Making time for a spiritual retreat may be one of the most powerful things we ever do in our lives. Jesus Himself invited his disciples to “‘come away by yourselves to a lonely place, and rest awhile.’ For many were coming and going, and they had no leisure even to eat.” (Mark 6:31). In our regular lives, we can get so caught up in trying to figure things out — our routine, our relationships, our vocation, our class schedule, our prayer life — that we can miss the main point of everything: that is, being with Jesus. That’s what we’re made for. That’s what our hearts long for. When we forget this, we find ourselves spinning, empty, and grasping. Retreat picks us up and sets us back in this fundamental posture of the heart — looking at Jesus looking at me, letting Him love me.
But, let’s be honest. For some, the idea of making a spiritual retreat — a time of focused prayer and reflection — can be a bit intimidating. It’s a big deal to be alone with God. It’s a big deal to stop our normal (or even our abnormal, pandemic) pace of life. It’s a big deal to come face to face with our hearts.
For others, there can be an anxiety about wanting to “do it right.” We want to pray “right,” to discern “right,” to listen “right.” It’s easy to worry that we’re somehow going to “mess it up,” or miss what God wants to tell us.
But we don’t have to be anxious about anything — the Holy Spirit is in charge. Prayer is not about doing something; prayer is about being with Someone — the One who created you in His image, a unique and unrepeatable reflection of His glory.
One definition of retreat is “a forced or strategic withdrawal of an army before an enemy” or “the act of withdrawing, as into safety or privacy.” It’s a great parallel to what happens on a spiritual retreat — the humble realization that I can’t do it on my own, that I need a Savior, that I need Someone to fight my battles for me and in me.
Pandemic or not, we so often become caught up by a thousand worries and opinions, finding ourselves restless, weary, and discouraged. That’s why, on retreat, we make a point to remove ourselves from the distractions of our lives — like our cell phone, social media, and just plain ol’ noise — and withdraw to the secret place in our hearts, which is where we can encounter the gaze of the God of the Universe, who loved us from all eternity and will never cease loving us. As Jean Corbon (one of the main contributors to the prayer section of the Catechism) wrote, the most fruitful activity of the human person is to be able to receive God (from The Wellspring of Worship by Ignatius Press).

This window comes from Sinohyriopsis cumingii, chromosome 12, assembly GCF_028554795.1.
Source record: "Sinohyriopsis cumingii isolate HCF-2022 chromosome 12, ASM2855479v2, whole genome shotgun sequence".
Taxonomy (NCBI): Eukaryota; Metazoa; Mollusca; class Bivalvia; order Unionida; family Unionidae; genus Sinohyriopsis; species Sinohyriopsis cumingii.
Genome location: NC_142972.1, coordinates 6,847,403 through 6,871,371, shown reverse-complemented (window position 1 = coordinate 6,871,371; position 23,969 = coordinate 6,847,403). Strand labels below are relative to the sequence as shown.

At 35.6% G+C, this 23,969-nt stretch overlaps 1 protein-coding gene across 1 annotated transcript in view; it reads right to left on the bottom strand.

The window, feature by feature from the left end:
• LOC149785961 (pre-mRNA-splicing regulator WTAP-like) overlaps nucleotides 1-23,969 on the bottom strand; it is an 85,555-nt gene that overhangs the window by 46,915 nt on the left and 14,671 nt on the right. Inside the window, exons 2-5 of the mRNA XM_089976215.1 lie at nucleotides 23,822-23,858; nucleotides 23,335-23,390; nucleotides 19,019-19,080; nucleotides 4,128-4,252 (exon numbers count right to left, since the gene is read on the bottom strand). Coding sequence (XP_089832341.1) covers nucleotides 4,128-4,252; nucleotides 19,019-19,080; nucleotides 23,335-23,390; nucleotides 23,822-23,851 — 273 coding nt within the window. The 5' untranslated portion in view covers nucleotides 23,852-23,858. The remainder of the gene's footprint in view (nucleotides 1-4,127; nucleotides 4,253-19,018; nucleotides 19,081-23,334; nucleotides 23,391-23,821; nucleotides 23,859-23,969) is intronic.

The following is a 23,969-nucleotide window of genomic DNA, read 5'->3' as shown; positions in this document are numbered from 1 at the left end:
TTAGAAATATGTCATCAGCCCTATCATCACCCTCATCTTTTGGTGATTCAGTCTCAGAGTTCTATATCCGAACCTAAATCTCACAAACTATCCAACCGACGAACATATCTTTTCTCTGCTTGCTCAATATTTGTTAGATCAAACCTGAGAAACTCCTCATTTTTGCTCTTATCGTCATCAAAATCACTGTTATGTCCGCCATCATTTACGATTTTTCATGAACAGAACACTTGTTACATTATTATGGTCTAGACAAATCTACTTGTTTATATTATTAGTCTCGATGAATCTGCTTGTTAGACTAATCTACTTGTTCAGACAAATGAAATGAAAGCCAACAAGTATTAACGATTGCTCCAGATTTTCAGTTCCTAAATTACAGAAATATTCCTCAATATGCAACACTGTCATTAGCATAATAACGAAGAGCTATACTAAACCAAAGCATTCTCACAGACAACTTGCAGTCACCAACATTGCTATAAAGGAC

Jesus wants more for you than you do for yourself. He desires your healing, wholeness, and happiness. He desires you. What kind of graces does He want to give you on retreat? He might want to heal a past memory. He might want to give His peace where there is anxiety. He might want to invite you to follow Him in a particular way. Whatever He wants to do, it is for you; it is personal, unique, and deeply intimate. There is nothing about you that is too much for God, and there is nothing about you that is not enough for God. We don’t have to prove ourselves to our Father. We don’t ever have to be afraid of what God might say to our hearts. He is always about our good.
So, what’s the secret of making a good retreat? At the end of the day, the secret is just showing up and letting Him love us. It’s coming before Him as we are — poor, broken, and little — and letting Him delight in us. It’s giving Him all the pieces of our lives and letting Him make something new. We’re made for glory, for infinite love, for peace, for joy. Let’s not sell ourselves short.
This Pentecost, we invite you: Join the Dominican Friars and the Sisters of Life, and come on retreat! God wants to make all things new in your life, your heart, and your relationships. He wants to tell you the truth of who you are. He wants to set your heart ablaze. Be not afraid!